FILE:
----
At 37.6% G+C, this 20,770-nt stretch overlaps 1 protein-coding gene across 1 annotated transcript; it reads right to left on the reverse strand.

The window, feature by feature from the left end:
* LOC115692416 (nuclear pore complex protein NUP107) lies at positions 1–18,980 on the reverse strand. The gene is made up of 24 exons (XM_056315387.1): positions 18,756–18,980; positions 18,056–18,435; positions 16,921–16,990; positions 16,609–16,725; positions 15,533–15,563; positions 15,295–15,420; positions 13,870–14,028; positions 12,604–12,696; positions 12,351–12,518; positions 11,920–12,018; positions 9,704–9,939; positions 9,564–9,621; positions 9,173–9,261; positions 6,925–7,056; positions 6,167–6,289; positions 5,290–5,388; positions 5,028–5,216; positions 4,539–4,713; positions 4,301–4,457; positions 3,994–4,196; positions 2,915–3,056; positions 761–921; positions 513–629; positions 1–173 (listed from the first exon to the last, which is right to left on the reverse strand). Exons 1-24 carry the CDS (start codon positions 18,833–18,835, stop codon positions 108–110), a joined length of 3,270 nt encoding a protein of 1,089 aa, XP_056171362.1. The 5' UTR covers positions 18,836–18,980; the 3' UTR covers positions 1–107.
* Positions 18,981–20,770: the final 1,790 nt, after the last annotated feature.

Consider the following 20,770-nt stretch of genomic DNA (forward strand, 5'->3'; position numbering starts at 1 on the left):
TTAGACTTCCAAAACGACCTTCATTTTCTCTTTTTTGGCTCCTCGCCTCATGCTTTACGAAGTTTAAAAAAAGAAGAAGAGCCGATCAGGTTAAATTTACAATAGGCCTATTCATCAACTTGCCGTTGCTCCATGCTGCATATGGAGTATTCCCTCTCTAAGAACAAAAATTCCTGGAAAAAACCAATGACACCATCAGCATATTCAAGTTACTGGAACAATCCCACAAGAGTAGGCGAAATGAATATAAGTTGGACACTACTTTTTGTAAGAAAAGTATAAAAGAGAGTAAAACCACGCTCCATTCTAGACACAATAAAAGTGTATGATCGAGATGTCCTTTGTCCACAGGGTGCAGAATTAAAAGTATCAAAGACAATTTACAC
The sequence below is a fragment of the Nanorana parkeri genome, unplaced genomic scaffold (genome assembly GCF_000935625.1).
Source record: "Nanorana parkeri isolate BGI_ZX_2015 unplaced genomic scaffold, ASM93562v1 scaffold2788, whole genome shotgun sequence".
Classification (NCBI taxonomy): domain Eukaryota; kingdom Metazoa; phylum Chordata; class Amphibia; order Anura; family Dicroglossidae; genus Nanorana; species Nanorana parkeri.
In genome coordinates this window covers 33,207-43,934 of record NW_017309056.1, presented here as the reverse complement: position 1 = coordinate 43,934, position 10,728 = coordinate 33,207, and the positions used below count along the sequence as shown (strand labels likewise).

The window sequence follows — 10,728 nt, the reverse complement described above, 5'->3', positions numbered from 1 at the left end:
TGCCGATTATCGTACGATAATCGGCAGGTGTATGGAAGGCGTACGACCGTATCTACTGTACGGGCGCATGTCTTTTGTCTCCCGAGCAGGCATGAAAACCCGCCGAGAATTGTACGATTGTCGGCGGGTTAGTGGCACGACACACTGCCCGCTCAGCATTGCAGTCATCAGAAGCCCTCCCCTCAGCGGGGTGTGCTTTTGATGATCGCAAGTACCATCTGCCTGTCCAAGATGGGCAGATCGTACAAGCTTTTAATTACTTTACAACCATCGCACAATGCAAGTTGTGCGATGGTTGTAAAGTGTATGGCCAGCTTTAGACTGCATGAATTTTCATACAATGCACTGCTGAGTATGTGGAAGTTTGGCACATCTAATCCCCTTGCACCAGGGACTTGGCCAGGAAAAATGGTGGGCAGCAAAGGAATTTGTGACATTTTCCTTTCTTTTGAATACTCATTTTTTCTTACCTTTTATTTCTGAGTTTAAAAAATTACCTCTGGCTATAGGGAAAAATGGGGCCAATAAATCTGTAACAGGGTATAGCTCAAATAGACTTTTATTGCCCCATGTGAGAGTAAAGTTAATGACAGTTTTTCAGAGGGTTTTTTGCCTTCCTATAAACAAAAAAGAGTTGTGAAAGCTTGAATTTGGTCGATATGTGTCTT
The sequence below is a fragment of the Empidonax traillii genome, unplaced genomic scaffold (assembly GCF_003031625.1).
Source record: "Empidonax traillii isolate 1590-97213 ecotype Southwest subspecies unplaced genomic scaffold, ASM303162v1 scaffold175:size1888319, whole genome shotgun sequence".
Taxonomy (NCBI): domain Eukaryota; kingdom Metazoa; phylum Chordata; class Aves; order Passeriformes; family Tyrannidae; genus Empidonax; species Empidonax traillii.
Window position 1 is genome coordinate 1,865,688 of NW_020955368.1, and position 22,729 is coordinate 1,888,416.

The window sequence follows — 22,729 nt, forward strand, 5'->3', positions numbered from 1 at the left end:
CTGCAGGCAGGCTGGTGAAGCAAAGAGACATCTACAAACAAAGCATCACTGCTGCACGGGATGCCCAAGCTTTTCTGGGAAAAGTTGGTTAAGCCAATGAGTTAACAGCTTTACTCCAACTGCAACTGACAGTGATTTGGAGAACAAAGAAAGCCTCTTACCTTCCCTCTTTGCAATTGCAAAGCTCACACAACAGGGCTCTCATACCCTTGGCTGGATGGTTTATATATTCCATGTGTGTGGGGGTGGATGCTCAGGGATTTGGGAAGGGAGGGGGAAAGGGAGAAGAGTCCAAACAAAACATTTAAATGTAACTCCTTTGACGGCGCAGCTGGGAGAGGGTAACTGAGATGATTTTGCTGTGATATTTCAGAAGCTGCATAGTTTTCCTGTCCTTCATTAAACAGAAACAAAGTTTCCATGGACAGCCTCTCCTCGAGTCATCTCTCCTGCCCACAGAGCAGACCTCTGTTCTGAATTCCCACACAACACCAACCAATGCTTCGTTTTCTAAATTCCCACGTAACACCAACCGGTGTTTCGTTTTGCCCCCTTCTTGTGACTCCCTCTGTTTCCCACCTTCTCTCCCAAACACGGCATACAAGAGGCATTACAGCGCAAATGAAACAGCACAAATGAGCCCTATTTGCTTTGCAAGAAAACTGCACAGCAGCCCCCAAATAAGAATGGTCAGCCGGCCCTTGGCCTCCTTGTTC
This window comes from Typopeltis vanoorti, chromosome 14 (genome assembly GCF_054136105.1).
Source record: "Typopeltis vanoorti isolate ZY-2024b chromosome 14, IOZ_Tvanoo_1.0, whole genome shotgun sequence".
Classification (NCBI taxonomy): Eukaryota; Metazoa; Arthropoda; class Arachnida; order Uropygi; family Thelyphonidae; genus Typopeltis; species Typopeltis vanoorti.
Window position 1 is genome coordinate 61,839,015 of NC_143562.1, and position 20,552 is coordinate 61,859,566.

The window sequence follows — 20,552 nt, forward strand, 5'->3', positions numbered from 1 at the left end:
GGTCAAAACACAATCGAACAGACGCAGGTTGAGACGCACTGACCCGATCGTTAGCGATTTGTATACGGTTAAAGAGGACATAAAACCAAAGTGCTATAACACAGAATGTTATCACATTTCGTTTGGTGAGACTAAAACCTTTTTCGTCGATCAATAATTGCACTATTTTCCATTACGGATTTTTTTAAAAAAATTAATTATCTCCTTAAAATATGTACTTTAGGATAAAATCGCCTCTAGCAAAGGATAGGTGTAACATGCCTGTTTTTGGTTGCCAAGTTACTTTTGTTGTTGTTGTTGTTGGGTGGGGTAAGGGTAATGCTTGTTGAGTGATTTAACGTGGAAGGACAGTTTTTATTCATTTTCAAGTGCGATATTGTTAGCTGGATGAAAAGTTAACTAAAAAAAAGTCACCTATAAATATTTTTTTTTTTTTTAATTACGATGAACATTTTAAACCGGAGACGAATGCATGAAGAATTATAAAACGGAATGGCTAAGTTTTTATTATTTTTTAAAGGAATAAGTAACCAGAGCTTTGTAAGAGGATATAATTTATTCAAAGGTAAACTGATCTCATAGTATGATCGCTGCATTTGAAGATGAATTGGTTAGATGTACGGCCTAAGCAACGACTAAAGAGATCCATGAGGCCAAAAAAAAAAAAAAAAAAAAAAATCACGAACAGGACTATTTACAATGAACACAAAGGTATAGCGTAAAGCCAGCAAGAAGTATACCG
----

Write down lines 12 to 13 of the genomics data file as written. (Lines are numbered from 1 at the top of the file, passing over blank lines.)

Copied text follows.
TGCCGATTATCGTACGATAATCGGCAGGTGTATGGAAGGCGTACGACCGTATCTACTGTACGGGCGCATGTCTTTTGTCTCCCGAGCAGGCATGAAAACCCGCCGAGAATTGTACGATTGTCGGCGGGTTAGTGGCACGACACACTGCCCGCTCAGCATTGCAGTCATCAGAAGCCCTCCCCTCAGCGGGGTGTGCTTTTGATGATCGCAAGTACCATCTGCCTGTCCAAGATGGGCAGATCGTACAAGCTTTTAATTACTTTACAACCATCGCACAATGCAAGTTGTGCGATGGTTGTAAAGTGTATGGCCAGCTTTAGACTGCATGAATTTTCATACAATGCACTGCTGAGTATGTGGAAGTTTGGCACATCTAATCCCCTTGCACCAGGGACTTGGCCAGGAAAAATGGTGGGCAGCAAAGGAATTTGTGACATTTTCCTTTCTTTTGAATACTCATTTTTTCTTACCTTTTATTTCTGAGTTTAAAAAATTACCTCTGGCTATAGGGAAAAATGGGGCCAATAAATCTGTAACAGGGTATAGCTCAAATAGACTTTTATTGCCCCATGTGAGAGTAAAGTTAATGACAGTTTTTCAGAGGGTTTTTTGCCTTCCTATAAACAAAAAAGAGTTGTGAAAGCTTGAATTTGGTCGATATGTGTCTT
The sequence below is a fragment of the Empidonax traillii genome, unplaced genomic scaffold (assembly GCF_003031625.1).